Several approaches to generate electrical power directly from salinity gradient energy using capacitive electrodes have recently been developed, but power densities have remained low. By immersing the capacitive electrodes in ionic fields generated by exoelectrogenic microorganisms in bioelectrochemical reactors, we found that energy capture using synthetic river and seawater could be increased ∼65 times, and power generation ∼46 times. Favorable electrochemical reactions due to microbial oxidation of organic matter, coupled to oxygen reduction at the cathode, created an ionic flow field that enabled more effective passive charging of the capacitive electrodes and higher energy capture. This ionic-based approach is not limited to the use of river water-seawater solutions. It can also be applied in industrial settings, as demonstrated using thermolytic solutions that can be used to capture waste heat energy as salinity gradient energy. Forced charging of the capacitive electrodes, using energy generated by the bioelectrochemical system and a thermolytic solution, further increased the maximum power density to 7 W m -2 (capacitive electrode).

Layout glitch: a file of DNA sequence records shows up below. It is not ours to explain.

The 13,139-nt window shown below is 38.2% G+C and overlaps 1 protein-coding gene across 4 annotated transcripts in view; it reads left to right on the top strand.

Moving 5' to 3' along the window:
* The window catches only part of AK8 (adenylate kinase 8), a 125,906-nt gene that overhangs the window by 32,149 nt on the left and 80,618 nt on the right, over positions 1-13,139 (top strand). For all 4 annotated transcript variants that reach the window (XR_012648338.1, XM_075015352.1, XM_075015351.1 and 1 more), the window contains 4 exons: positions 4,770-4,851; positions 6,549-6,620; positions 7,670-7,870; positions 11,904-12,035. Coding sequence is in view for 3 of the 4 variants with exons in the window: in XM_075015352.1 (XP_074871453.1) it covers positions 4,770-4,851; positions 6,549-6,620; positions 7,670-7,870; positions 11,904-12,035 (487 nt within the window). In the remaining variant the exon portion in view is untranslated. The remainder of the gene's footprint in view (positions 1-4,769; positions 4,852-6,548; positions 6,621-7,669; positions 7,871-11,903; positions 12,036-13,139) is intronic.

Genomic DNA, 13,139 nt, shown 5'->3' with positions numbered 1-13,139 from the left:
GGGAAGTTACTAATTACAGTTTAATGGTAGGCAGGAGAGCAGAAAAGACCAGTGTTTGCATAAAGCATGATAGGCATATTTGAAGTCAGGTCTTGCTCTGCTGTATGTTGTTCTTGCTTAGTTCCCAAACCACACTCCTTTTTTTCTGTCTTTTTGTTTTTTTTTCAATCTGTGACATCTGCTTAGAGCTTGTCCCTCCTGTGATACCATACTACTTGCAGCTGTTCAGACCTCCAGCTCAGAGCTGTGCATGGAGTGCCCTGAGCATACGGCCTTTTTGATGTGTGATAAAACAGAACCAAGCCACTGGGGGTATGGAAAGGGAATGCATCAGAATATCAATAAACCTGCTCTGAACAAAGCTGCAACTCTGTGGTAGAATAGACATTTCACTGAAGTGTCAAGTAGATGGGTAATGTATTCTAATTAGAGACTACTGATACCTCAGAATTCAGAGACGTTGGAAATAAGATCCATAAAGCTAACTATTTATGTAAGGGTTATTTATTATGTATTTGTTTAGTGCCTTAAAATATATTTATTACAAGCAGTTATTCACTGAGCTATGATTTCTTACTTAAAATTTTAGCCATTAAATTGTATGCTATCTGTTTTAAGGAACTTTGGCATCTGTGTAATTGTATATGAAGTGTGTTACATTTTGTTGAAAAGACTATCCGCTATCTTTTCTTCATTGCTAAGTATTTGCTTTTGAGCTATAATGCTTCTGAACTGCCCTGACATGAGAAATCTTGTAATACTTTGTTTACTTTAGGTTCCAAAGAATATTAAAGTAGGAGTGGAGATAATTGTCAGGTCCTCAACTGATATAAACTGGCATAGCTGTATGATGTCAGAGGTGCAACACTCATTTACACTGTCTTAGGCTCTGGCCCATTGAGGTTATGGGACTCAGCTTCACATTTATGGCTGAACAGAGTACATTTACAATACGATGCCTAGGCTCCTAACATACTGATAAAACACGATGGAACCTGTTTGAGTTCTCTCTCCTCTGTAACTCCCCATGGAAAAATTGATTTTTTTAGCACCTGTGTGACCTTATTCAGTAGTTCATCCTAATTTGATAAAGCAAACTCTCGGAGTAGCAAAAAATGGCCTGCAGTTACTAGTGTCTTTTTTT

ASJC Scopus subject areas
- Environmental Chemistry
- Renewable Energy, Sustainability and the Environment
- Nuclear Energy and Engineering